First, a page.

We report a case of critical exercise-associated hyponatremia in an 85-year-old man, an experienced hiker, during an overnight trek through Yosemite National Park. His medical history was significant for mild renal insufficiency, diastolic dysfunction, and pulmonary hypertension. He was taking a thiazide diuretic (hydrochlorothiazide), without a prior history of an electrolyte imbalance. The hiker drank a modest amount of fluid (3 liters) and urinated only once during the 9-hour descent, from a starting elevation of approximately 3000 meters, before the sudden onset of delirium occurred. He was subsequently airlifted to the nearest hospital. Initial blood sodium concentration ([Na(+)]) was 120 mEq/L, urine [Na(+)] was 21 mEq/L, plasma osmolality was 266 mOsm/kgH(2)O, and urine osmolality 364 mOsm/kgH(2)O. The patient did not respond to infusions of normal saline, but after an intravenous 20 mg bolus of furosemide, a copious diuresis ensued, after which he recovered fully. This case highlights the complexities of fluid and sodium homeostasis during prolonged hiking, as the combination of both environmental factors (extreme temperatures, altitude, and water and sodium availability) and individual factors (hypertension, age) may have all contributed to the development of life-threatening exercise-associated hyponatremia. This case is unique in that neither the water intoxication model nor the sodium depletion model can fully explain the pathophysiologic findings documented in this report.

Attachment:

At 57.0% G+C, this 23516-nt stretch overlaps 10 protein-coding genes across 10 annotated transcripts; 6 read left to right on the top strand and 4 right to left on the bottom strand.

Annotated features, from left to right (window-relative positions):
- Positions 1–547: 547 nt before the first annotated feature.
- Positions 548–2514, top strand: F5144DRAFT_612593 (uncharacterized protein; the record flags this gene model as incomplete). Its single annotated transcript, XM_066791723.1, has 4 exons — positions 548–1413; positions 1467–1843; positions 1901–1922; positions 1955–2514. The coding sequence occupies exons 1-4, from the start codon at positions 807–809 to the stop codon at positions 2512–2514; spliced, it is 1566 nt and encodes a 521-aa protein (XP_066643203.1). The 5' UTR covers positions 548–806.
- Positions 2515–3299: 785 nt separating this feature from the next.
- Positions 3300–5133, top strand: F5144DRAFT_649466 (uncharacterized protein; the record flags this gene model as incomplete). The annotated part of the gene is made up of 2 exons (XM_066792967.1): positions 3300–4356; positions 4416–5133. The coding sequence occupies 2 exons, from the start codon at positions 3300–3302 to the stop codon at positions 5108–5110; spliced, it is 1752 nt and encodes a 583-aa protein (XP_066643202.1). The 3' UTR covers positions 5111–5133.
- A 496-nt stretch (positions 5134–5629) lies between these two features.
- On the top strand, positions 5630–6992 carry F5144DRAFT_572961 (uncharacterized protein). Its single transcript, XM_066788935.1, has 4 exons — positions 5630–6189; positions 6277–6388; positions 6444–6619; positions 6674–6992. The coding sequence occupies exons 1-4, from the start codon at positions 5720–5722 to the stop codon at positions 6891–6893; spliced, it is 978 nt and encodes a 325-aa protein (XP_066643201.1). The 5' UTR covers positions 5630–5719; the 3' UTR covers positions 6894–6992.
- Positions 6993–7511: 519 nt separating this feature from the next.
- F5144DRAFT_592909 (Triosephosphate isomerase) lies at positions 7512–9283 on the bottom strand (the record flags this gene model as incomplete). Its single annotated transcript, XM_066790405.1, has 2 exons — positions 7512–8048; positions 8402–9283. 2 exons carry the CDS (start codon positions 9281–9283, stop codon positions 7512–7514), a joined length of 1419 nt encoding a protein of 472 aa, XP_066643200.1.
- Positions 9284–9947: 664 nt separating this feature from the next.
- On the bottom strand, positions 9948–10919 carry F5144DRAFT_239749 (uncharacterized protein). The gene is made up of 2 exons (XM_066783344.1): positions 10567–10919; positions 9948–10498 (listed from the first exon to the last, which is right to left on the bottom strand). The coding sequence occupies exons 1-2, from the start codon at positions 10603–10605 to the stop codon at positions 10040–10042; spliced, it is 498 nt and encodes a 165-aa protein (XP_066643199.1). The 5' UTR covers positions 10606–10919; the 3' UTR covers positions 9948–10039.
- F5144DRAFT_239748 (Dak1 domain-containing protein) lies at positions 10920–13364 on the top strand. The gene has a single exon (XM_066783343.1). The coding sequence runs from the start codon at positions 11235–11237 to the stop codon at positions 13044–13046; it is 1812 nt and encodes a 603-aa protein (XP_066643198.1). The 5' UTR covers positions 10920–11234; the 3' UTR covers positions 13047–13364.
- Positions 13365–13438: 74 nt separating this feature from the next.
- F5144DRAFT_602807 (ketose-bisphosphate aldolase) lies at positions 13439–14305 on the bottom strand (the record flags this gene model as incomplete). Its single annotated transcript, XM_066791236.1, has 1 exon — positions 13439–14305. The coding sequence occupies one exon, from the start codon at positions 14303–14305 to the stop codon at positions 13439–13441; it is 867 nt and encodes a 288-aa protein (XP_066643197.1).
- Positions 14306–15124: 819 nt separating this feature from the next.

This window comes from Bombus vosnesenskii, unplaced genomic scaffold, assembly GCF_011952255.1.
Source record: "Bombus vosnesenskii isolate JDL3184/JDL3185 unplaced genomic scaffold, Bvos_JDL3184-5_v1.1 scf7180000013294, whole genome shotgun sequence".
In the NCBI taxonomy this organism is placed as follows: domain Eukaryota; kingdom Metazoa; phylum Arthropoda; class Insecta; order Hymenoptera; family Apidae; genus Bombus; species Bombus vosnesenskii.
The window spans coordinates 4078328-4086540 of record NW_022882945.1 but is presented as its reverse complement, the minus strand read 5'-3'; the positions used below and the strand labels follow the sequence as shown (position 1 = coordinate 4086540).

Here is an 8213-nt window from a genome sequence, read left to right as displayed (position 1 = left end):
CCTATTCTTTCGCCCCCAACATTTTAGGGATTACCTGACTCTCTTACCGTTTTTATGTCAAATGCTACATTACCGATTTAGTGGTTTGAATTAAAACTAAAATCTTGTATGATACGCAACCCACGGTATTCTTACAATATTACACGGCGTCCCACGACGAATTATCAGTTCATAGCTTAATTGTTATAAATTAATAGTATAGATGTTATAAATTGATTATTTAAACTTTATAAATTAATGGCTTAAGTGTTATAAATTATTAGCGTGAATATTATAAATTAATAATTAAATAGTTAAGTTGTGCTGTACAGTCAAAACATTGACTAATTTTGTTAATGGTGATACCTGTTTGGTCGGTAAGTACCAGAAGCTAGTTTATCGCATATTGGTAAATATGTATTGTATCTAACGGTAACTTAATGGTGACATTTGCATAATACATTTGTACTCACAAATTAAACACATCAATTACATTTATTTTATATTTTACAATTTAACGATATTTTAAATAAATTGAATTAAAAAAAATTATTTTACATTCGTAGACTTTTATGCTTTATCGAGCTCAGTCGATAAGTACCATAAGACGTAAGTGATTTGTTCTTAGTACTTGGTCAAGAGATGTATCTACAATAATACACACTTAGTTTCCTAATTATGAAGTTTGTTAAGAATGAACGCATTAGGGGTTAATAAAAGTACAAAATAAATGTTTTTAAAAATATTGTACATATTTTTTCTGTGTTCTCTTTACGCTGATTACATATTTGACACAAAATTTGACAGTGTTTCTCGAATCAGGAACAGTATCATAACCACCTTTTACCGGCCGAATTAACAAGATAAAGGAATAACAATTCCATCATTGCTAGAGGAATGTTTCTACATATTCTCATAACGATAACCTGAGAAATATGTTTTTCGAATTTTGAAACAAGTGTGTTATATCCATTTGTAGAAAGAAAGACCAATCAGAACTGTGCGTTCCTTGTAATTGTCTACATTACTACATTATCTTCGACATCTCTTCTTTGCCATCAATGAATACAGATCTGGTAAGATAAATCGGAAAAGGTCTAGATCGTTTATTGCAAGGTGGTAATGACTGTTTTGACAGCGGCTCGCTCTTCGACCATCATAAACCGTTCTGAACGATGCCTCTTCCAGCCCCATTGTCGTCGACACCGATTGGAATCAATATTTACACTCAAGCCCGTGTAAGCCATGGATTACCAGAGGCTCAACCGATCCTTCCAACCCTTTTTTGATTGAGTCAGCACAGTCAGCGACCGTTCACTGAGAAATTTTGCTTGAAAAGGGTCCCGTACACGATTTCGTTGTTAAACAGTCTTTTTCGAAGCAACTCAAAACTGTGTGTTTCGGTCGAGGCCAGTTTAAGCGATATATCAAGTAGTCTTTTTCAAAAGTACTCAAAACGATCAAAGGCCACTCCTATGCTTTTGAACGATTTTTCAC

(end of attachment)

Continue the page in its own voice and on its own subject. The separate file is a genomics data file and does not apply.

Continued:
Copyright © 2012 Wilderness Medical Society. Published by Elsevier Inc. All rights reserved.